The ideal of self-sufficiency (and existing outside of the capitalist system of bills and success stories, if you want to get political) is like a little guy's paradise. The garden is a place where Joe's dad can be creative and independent; he isn't a slave to any system there. It's probably telling that Joe doesn't place much value on the garden. It doesn't really make any money, and it doesn't do anything to enhance his family's status, so at this point in Joe's life, it seems kind of meaningless.
It was hard to understand how his father could be such a big failure when you stopped to think about the thing. (9.15)
Here, Joe is thinking about how the way most of us measure success—by how much money a person has—doesn't really apply to the actual happiness and wealth Joe's dad made from his garden. Joe can't understand how his dad could have been such a good gardener and still been such a "failure" in out in the working world. He doesn't understand yet that how much people are paid to do a given job doesn't necessarily match up to the worth of that job and the effort required to do that job.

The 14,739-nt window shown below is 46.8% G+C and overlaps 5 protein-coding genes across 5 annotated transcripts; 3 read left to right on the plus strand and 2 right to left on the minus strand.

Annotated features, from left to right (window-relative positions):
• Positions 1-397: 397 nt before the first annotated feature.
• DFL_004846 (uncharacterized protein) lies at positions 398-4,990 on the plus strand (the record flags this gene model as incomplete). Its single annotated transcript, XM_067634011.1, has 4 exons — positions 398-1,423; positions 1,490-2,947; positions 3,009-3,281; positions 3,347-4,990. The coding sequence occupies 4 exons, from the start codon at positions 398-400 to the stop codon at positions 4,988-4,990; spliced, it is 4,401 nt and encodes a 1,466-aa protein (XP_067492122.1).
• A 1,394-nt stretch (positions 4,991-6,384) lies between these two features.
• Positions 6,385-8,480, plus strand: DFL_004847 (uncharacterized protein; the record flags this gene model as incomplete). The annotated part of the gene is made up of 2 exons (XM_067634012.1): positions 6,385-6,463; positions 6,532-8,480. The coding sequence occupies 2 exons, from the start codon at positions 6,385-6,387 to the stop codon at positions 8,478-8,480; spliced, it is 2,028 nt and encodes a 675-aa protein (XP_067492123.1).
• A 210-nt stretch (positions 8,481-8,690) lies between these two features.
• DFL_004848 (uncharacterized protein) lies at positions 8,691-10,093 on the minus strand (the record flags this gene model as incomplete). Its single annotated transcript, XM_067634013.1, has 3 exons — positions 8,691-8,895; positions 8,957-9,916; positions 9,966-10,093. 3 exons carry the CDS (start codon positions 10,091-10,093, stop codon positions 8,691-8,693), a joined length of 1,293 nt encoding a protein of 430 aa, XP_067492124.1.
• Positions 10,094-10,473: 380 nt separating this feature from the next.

When armies begin to move and flags wave and slogans pop up watch out little guy because it's somebody else's chestnuts in the fire not yours. (10.12)
This is kind of an outdated phrase, unless you're still the chestnut-roasting type, but basically Joe's saying that the average person has nothing to gain by these big men's wars, and all the loud noise is to make the little guys think that this stuff has something to do with them.
Little guys all over the world shot drowned stabbed crucified boiled in oil whipped to death burned at the stake—all these things were the fate of slaves the fate of the little guy the fate of men like himself. (15.6)
Okay, wait. Why are we talking about people being burned at the stake and boiled in oil in a World War I novel? Why are the little guys slaves? It's probably because Joe is suggesting that the little guys have been around throughout history—as slaves, witches, servants, and so on—and they've always been the ones to suffer when the big guys ask them to. If those were the little guys of the past, who are they in Joe's time? How about in our own time?